Sunday, January 13, 2013

Why Singlespeed?

Why this?

This week, I was asked the same question on two separate occasions. I was talking with a co-worker about training on Tuesday when it came up, and then again Thursday night in the parking lot at Valley Green after I finished my ride in Philly. The question itself is pretty simple ... why singlespeed?

The answer? Not so much. In fact, I was kind of caught off-guard both times and just kind of shrugged and said something like "I don't know ... why not?"

As I was driving home Thursday night, though, I started thinking about it a bit more. It just didn't seem like a very satisfying answer. I mean, I actually do know the very specific reason why I started riding singlespeed: I've always been really rough on parts, and I figured that the fewer parts I had to break, the more time I'd have on the trail. Basically, as I saw it, one gear = more miles.

Rough on parts? Yeah, I'm that.

And that works up to a point, but that's not all there is. I know it isn't because the last thing on my mind when I'm struggling to keep my legs moving on the backside of the old Blue Marsh Ski Area is how happy I am that I'm not risking a broken derailleur. And I still reach for the Misfit just about every time out, even though it's not the only choice I have and even when I know there will be lots of, say, vertical punishment involved. It seems to me, then, that there must be something more than less overall maintenance playing into that.

So what is it?

To be perfectly honest ... I'm really not sure. I mean, I can think of a lot of reasons why I ride single speed, but it just seems that any single one of them would be incomplete. That's because, in listing them out, I realize that they kind of encompass a whole continuum of what riding is all about ...

  • Ego. Riding one gear will both feed your ego and rip it to shreds. Usually, it rips it to shreds. Both make you better. No matter how strong you may want to believe you are, steep climbs and lots of miles are stronger. And nothing brings that into sharper relief than having only one gear to work with. Having no shifters to put off the inevitable, it's really rider against nature, and you have to learn to accept that in that match-up, nature always wins. It's impossible to get too big a head on one gear. But just when you start to think it's all just pointless suffering, you go by another rider out on the trail and they refuel your legs and ego by saying something like, "Wow - I don't know how you do that on one gear ..."After three years of riding singlespeed almost exclusively, I have to admit hearing that gives me a feeling that never gets old.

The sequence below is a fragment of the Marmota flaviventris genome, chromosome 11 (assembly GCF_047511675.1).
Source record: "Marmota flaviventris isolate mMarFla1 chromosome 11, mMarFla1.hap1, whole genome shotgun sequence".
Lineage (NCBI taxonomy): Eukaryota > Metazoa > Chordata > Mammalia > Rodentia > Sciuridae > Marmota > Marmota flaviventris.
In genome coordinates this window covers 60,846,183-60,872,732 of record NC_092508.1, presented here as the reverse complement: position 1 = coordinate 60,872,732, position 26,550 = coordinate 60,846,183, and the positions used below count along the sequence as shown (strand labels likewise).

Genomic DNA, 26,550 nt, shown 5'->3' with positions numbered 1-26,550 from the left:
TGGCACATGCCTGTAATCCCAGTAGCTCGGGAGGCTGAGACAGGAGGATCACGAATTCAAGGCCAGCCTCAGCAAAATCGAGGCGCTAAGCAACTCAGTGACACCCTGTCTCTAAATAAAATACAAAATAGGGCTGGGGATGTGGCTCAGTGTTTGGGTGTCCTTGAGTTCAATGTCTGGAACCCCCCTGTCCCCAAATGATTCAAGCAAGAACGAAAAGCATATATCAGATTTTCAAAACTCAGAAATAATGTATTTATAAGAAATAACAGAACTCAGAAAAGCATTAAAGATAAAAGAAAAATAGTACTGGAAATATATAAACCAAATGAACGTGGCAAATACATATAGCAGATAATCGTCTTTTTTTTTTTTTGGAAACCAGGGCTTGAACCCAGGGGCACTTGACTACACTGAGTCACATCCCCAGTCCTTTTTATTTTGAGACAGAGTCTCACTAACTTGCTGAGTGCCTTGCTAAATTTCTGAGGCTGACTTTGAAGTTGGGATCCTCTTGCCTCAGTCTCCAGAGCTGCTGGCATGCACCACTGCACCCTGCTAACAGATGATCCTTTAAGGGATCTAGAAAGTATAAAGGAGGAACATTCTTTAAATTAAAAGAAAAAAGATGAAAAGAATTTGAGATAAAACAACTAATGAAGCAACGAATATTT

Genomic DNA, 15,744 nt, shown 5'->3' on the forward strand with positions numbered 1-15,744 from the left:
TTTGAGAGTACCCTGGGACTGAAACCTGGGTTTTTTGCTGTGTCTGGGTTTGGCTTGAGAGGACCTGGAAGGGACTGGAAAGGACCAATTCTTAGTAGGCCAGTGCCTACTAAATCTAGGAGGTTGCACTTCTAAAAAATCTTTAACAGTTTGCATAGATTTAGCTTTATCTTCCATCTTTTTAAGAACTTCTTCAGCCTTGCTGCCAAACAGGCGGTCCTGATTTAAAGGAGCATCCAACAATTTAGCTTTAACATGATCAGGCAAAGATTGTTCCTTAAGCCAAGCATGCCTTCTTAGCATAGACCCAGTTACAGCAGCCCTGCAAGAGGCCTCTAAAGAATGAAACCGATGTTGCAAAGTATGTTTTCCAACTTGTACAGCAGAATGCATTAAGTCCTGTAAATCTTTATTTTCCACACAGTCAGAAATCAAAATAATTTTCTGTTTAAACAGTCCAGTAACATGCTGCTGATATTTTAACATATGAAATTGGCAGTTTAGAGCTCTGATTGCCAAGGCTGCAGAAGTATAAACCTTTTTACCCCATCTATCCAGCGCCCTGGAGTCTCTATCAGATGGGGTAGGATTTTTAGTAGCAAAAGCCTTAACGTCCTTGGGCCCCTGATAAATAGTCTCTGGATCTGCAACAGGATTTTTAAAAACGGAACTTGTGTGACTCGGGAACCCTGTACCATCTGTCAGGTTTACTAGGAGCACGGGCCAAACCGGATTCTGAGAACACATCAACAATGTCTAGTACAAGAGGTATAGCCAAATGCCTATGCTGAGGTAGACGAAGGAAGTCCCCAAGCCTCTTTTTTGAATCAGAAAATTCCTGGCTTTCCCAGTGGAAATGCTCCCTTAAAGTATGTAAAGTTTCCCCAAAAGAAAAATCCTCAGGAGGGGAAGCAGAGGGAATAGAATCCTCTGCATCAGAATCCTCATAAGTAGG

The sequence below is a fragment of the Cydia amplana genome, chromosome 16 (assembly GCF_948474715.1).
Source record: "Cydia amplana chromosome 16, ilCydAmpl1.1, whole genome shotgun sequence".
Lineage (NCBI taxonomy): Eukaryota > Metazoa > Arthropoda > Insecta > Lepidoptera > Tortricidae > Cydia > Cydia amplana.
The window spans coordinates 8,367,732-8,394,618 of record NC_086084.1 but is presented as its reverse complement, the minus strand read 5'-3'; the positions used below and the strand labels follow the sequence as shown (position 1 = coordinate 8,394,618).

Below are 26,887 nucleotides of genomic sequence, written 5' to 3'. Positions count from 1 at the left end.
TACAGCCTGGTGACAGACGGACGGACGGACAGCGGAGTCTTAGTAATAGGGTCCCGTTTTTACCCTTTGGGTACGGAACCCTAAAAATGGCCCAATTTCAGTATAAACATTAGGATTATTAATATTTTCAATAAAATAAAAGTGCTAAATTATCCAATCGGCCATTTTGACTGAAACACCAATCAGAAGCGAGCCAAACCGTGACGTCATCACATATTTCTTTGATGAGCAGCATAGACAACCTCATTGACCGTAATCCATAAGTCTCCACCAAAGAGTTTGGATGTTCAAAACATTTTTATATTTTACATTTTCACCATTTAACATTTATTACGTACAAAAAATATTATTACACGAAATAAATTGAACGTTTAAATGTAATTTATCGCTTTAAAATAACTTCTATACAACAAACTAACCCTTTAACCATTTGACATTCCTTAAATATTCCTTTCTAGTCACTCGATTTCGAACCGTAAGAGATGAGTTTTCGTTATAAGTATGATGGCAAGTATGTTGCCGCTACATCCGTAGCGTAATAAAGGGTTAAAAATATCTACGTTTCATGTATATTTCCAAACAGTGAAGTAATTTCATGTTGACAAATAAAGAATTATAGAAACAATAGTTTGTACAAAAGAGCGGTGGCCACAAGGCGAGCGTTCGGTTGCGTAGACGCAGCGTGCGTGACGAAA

• Flow. Riding on one gear forces you to find flow on difficult terrain. It's an ongoing battle, and for me personally, one I lose more often than I win. But it's absolutely necessary (perhaps even more so if you also happen to ride rigid) because without the ability to flow over rocky, loose terrain, you're in trouble with only one gear. Singlespeed forces you to confront the need for flow and, often times, your own limitations in that regard. It forces you to develop a more organic riding style. In my opinion, the ability to find that flow is one of best reasons for anyone to at least do some time on a singlespeed, even if it's only to make them better and faster when they go back to their gears. 
  • Power. This one is easy - one gear takes away the bail out option of a granny ring, or a 28t cog. There is only one way up that hill, and it's on you. Have at it. Get stronger. It'll take time. And it'll never get easier. But you will get stronger. Guaranteed.
  • Experience. I could just say SSUSA and that would be enough in terms of experiences, but there's more than that. For my two cents, everything about it just ups the ante from a regular ride ... the people are cooler, the rides are more memorable, the legs are more wiped out at the end of the day, and the rewards of putting in a crazy effort are more immediate if only for the instant feedback of metallic taste in your mouth and no hope of heart rate recovery just five minutes into a ride that starts on a leg breaking climb. There's an utter ridiculousness to the very concept of singlespeed that makes it impossible to take it all too seriously, and because of that you learn to have more fun every time out, chill when you need to, and still get all the benefits (mental and physical) of playing on bicycles in the woods.